5. Surely his experiences as a young man in Ireland affected his opinion of invading armies and governments far away suddenly intruding into the lives of their less fortunate subjects. You have to remember that the Great Famine in Ireland was not simply the result of the potato blight but as a result of England literally taking away all other food sources in order to feed people in England leaving nothing behind for the native Irish to eat but potatoes. Once the potatoes failed, then they were clearly screwed. And the British Army continued to take Irish livestock, wheat and grain, fisheries, etc. There was food to be had, but it was taken by force and shipped to England.

6. Note that there are a lot of soldiers who are never at risk and never would be. For instance George W. Bush and his high-flying days as a member of the National Guard occasionally flying planes in Florida and often skipping his one weekend a month duty. That’s definitely not the definition a hero. You may also note that I never served in the US military but it wasn’t for lack of trying. I was nominated to go to the Naval Academy at 16 but they chose some rich fat boy instead. I later won a 3-year Army ROTC scholarship during my sophomore year at college but was never given the funds because I was deathly allergic to bees (even though they knew that before they gave me the scholarship). So I tried my best and had I been successful I would have served in the first Gulf War, the invasion of Panama, and probably the second invasion of Iraq (as well as a bunch of other combat missions that the average American has conveniently forgotten).

7. The family has two journals that were written during his POW days and which survived to be brought back to the U.S. We know that one of the POW camps he was held in was Hammelburg, Germany.

8. Family members and, I think, his fellow soldiers confirmed that it was sniper fire but the online records indicate only small weapons fire

9.  So what do we call the thousands of soldiers who died in the many years after Bush gave that idiotic speech about the mission being accomplished in 2003?  I’m not saying they weren’t heroes because their death came after his speech.  I am saying that I’m offended that he had the nerve to praise our military while giving that stupid speech.  Politicians that call the fallen heroes while at the same time blithely putting more soldiers into harms way, should have their tongue cut out.  Congratulations, President Bush!  You made America feel good about itself for all of five minutes before the next body bad arrived home and they kept on coming home for the next 7 years.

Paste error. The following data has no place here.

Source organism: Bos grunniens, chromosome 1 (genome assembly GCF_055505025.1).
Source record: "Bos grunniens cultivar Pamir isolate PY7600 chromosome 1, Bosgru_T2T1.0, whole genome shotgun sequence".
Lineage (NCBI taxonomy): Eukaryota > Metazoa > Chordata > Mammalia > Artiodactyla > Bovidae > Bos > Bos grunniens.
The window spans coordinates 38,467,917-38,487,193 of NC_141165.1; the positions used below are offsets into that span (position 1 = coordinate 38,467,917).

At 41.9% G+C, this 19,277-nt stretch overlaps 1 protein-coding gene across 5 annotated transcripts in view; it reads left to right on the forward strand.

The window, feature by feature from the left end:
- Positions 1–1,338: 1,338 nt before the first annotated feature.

1. Very thought-provoking post and so true. I agree the word “hero” is used too lightly.

    “Focusing on a hero, instead of the real person lost, allows us to ignore the ugliness of war.” So insightful, Tina. Reminds me why I like reading your blog so much. 🙂

    And on a much more superficial note–how awesomely cool that you have all this information on your ancestors–going all the way back to the Middle Ages yet! When are you going to write a book about it? 🙂

    • Drangedinaz says:

      Thank you for such positive feedback. I really struggled to not get too verbose on this one.

      I actually started doing genealogical research when I was 14 but never had enough time to go much further. It was my oldest sister who, over the last decade, has uncovered so much of this really old genealogy. She found records of our ancestors selling slaves in SC and Georgia, the story of our family from Dublin, and even a connection to one of King Henry II’s bastard sons (he actually had quite a few bastards so it’s nothing incredibly exciting except that it’s such an old connection). In the end unless your family as a special heritage of notoriety, ie, nobility or fabulous wealth, most people only can go as far back as the Middle Ages because that was when the average person (at least in Europe) began to use last names. Before that they were James the Smith, George Son of Tom, or Sally of the clearing in the woods, etc. Also this is when paper became more available and there was an increasing number of people who could write, so record keeping became more and more common. To go back any further than that, I have had to rely on DNA. And I am getting too long winded again. 🙂

      In re a book…I have always wanted to write a book about Michael Shanahan with my sister but she refuses to do so if I want to make a profit from it (which I would). I don’t feel right doing it without her since she deserves a lot of credit for all the research she has done. So that is a non-starter. In re to Strongbow, I am actually intimidated by how much work it would be as I would want to be as historically accurate as possible, even if it was just a fictional account based on the known story. I think a trip or multiple trips to England would be necessary. Not that I don’t love to travel…lol